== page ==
‘Wheeling Feeling’ Helps Raise Money For Small Business Grants
WHEELING – Five of Wheeling’s small businesses have received some financial help from Wheeling Heritage and another small business that has “The Wheeling Feeling.”
The Wheeling Feeling is an online design firm that creates logos and merchandise for fellow small businesses, and it recently partnered with Wheeling Heritage to raise funding for a second round of COVID-19 Emergency Grants. In the end, a collective $2,500 was awarded to five local businesses.
Each of the businesses received $500 each, and those getting the grants were Braun’s Custom Framing, SMART Centre Market, Sno Biz Wheeling, Rosie Day Floral and Crook Custom Guitars.
Wheeling Feeling provided $1,300 toward the grants, and to date has raised more than $1,400 through the sale of merchandise as socks bearing the logos of established Wheeling businesses like Coleman’s Fish Market and Later Alligator.
A pin featuring the logo of the former Mt. de Chantal Visitation Academy also has been popular, according to Vanessa Govindan, owner of Wheeling Feeling.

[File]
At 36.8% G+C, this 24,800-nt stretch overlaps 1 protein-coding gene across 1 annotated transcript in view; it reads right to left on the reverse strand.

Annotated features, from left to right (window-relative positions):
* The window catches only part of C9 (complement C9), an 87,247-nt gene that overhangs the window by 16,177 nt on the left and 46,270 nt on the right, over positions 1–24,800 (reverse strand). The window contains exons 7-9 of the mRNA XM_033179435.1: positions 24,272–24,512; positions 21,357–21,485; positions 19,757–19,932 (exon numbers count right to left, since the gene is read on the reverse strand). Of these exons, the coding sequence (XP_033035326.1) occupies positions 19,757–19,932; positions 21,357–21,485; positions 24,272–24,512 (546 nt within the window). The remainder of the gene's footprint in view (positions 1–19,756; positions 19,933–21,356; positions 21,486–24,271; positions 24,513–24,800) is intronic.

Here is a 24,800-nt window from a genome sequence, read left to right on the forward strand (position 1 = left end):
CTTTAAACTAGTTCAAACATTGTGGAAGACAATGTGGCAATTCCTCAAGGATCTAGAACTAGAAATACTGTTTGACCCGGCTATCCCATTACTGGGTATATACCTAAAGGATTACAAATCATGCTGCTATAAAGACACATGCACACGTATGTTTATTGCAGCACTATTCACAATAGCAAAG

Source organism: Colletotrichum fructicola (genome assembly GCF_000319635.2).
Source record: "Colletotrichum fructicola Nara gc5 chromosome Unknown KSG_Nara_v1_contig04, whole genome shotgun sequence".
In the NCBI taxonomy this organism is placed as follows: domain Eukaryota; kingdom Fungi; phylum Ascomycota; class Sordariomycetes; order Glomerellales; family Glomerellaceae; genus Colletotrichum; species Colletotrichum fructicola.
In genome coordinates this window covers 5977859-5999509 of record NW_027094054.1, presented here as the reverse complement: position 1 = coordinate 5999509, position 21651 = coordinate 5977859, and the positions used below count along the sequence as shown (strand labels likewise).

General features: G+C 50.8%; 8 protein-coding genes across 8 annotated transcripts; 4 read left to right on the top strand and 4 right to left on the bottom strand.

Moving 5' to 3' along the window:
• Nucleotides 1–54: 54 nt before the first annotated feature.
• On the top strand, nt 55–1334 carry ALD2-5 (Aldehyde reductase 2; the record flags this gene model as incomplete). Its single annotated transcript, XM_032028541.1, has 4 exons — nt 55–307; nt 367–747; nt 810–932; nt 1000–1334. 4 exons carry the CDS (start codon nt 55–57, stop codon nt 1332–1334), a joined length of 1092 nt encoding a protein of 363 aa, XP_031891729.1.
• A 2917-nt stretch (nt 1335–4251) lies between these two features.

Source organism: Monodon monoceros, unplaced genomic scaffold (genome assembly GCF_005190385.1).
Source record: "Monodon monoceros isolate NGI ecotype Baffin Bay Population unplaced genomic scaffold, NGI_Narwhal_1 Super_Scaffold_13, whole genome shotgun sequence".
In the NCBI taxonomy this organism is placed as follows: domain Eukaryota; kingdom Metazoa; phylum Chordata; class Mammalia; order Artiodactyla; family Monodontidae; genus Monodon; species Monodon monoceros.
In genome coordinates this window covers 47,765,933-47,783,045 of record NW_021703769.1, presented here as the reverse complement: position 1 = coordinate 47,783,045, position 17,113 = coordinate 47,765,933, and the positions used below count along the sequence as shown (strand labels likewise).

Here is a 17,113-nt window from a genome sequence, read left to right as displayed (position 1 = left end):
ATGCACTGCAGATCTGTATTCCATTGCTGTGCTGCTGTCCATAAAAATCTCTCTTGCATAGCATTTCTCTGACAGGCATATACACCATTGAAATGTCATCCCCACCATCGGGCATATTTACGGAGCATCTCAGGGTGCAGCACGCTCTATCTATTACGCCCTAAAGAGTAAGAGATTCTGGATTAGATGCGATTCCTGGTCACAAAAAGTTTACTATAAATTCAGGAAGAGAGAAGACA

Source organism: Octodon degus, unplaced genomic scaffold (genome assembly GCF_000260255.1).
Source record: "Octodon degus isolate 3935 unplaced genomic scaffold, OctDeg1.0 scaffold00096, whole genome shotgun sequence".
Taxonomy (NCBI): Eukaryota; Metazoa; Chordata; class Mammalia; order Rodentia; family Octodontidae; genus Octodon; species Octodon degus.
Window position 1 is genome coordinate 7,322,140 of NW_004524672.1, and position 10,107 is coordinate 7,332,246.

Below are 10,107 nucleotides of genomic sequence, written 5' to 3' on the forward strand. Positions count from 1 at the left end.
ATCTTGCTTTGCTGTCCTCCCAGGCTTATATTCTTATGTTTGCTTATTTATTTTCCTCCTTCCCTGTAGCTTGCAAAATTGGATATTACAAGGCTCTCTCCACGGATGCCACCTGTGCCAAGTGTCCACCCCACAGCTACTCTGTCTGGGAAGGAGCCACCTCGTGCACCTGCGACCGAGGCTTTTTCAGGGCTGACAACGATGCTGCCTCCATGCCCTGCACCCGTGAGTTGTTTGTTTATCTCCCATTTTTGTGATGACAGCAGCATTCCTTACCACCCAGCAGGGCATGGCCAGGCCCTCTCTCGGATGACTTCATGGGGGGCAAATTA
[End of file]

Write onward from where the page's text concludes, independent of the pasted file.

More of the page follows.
Wheeling Heritage contributed the remaining $1,200 for the $2,500 in grants.
“The really impressive piece of this to me is the way the community has come together to help those who need it,” said Alex Weld, director of operations for Wheeling Heritage. “The Wheeling Feeling’s owner, Vanessa Govindan, reached out with the idea to create a limited-release set of Wheeling-specific products, and all proceeds would come back to this grant program.
“As a small business owner herself, that was an incredible act of support for her community. And the response that we’ve seen to her products has been tremendous, as well. So many people are purchasing these items, all in an effort to continue to support the artists, makers and entrepreneurs in Wheeling.”
Govindan said she could identify with many small businesses who are feeling the pressure in the current pandemic affected by the economy.
“Business is changing, and we are having to re-learn how to function,” she said. “I thought I would help out and utilize my talent to give back to the community.”
Govindan has a full-time job as a graphic designer during the day, with her on-line efforts being a side business.
“I can only imagine what other businesses are dealing with,” she said. “I am working full-time and I still feel the financial pressure, but I am sure not as much as they do.”
Govindan’s products promoting and benefiting local businesses can be purchased online at www.thewheelingfeeling.com.